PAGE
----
When implementing a solution to a problem, it is also important to use the correct data structures. For example, if the problem involves sorting a list of numbers, then using a sorted array or linked list can be more efficient than using an unsorted array.
Finally, when implementing a solution to a problem, it is important to choose an algorithm that is appropriate for the problem at hand. For example, if the problem can be solved by traversing a graph, then using a depth-first search or breadth-first search algorithm can be more efficient than using a brute force algorithm.
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Assignment Activity 4: Select and apply mathematical techniques, such as asymptotic notation or recurrence relations, to obtain good upper and lower bounds on the running time of algorithms
There are a variety of mathematical techniques that can be used to obtain upper and lower bounds on the running time of algorithms. One common technique is asymptotic notation, which can be used to express the running time of an algorithm as a function of the input size. For example, if an algorithm has a running time of O(n), then this means that the running time is proportional to the square of the input size.
Another common technique is recurrence relations, which can be used to express the running time of an algorithm as a function of the number of times the algorithm has been called. For example, if an algorithm has a running time of T(n), then this means that the running time is proportional to T(n) multiplied by the input size.
Using these mathematical techniques can be helpful in order to get a better understanding of the running time of an algorithm, and can be used to compare different algorithms.
Assignment Activity 5: Recognize similarities between a new problem and problems that you have already encountered, and judge whether or not these similarities can be leveraged to design an algorithm for the new problem.
When considering a new problem, it is often helpful to see if there are any similarities between the new problem and problems that have already been solved. If there are similarities, then this can be leveraged to design an algorithm for the new problem. For example, if the new problem is similar to a sorting problem, then one might use a sorting algorithm to solve the new problem.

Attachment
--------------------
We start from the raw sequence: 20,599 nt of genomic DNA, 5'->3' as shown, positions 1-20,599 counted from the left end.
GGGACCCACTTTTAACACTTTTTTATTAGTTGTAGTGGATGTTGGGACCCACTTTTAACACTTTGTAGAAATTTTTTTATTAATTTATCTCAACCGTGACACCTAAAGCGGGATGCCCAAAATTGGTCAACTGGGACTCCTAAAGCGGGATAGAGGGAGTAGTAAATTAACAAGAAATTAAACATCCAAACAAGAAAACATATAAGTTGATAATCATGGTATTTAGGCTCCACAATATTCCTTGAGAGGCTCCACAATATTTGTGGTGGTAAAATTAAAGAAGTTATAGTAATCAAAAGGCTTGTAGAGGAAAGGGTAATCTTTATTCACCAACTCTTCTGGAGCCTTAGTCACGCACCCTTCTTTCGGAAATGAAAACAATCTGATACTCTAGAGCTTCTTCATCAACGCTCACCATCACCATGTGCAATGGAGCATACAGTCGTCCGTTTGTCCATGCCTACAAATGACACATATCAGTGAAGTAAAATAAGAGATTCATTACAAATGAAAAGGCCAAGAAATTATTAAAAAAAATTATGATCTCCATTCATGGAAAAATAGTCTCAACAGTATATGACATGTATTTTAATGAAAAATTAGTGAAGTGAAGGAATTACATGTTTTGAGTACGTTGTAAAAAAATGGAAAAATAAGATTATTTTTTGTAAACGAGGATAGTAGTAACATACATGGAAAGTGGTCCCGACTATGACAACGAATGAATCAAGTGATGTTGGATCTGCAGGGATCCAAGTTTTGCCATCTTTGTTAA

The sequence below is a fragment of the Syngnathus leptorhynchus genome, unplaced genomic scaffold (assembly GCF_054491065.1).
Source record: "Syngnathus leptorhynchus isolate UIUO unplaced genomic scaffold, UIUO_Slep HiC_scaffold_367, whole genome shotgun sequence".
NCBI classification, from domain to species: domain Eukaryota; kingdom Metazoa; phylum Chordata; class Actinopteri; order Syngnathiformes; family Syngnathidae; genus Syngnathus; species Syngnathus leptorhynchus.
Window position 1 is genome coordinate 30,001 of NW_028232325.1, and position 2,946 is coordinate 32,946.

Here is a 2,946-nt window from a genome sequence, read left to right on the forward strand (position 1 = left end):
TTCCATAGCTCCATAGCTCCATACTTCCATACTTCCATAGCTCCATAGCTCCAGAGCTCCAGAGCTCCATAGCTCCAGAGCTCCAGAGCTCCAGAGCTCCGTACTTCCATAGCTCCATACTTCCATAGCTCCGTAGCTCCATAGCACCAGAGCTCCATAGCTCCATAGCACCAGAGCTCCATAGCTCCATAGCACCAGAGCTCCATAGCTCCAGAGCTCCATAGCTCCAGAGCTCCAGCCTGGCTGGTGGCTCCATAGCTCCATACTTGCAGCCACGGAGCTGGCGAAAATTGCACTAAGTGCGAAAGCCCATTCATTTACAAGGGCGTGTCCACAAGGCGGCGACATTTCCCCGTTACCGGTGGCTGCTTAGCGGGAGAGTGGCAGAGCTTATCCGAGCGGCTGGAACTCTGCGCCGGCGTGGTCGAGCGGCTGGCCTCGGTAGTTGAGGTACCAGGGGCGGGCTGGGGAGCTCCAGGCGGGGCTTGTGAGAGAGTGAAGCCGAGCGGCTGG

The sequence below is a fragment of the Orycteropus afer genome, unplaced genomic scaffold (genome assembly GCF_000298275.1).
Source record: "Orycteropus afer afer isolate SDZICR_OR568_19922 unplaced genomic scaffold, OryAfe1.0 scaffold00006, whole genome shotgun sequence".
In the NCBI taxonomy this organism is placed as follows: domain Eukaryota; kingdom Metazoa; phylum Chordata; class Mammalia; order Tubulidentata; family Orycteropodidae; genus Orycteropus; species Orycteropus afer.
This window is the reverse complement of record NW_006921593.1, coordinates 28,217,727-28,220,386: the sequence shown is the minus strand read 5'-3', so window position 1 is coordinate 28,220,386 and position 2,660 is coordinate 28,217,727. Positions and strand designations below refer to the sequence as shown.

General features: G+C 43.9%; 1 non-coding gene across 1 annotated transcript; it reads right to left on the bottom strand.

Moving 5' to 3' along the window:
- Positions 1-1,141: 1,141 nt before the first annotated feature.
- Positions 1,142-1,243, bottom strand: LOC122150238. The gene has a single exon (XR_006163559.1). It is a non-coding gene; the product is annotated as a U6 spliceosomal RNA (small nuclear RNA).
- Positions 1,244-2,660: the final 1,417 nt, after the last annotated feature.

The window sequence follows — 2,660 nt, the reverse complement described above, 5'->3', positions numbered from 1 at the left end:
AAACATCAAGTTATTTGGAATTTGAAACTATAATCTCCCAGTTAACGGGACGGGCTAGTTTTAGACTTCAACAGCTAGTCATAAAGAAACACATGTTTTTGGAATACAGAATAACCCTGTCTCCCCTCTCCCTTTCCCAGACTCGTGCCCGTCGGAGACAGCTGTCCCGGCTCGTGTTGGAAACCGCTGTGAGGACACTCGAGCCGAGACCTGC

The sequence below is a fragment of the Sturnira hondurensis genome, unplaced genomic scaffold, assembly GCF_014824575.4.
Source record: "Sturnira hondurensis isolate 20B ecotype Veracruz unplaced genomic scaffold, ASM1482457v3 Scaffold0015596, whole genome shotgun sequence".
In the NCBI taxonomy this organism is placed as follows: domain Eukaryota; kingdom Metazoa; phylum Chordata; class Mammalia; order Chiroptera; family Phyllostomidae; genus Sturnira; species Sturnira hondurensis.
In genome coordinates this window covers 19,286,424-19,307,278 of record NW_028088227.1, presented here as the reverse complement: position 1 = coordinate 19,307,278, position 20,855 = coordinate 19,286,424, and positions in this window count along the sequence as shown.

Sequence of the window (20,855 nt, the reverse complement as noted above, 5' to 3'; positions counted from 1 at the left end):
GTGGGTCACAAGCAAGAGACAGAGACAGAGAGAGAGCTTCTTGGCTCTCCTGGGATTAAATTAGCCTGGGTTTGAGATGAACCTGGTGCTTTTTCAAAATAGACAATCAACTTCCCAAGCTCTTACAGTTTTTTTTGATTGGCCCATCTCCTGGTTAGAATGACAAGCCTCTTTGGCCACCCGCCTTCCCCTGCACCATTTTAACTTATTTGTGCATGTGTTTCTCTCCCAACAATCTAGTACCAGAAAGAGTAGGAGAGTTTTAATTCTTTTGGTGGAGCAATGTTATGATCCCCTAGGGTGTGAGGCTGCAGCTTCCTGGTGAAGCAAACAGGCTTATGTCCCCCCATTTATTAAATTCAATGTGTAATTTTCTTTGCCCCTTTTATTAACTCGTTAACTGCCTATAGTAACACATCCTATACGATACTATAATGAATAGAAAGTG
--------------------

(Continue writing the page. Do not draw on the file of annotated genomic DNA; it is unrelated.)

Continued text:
Another way to look at this is by considering the data structures and algorithms that are available for solving a problem. If there is a data structure or algorithm that is suitable for solving a particular problem, then this can be leveraged to design a solution for the new problem. For example, if the new problem can be solved by traversing a graph, then one might use a depth-first search or breadth-first search algorithm to solve the new problem.
Assignment Activity 6: Apply the theory of NP-completeness to provide evidence that certain problems may not have algorithms that are efficient on all inputs.
The theory of NP-completeness can be used to provide evidence that certain problems may not have algorithms that are efficient on all inputs. This is because the theory of NP-completeness proves that there are some problems that are intractable, meaning that they cannot be solved in polynomial time.
One example of a problem that is intractable is the problem of deciding whether a graph is connected. This problem cannot be solved in polynomial time, meaning that there is no algorithm that can solve this problem on all graphs in polynomial time. This is because the problem of deciding whether a graph is connected is NP-complete, which means that it can be reduced to any other NP-complete problem.
This theory can be helpful in order to determine whether a problem is tractable or not, and can help to guide the search for algorithms for solving certain problems. It is important to note, however, that the theory of NP-completeness does not prove that a problem is unsolvable, but rather that it is intractable. Therefore, it is still possible to design algorithms for solving NP-complete problems, but these algorithms may not be efficient on all inputs.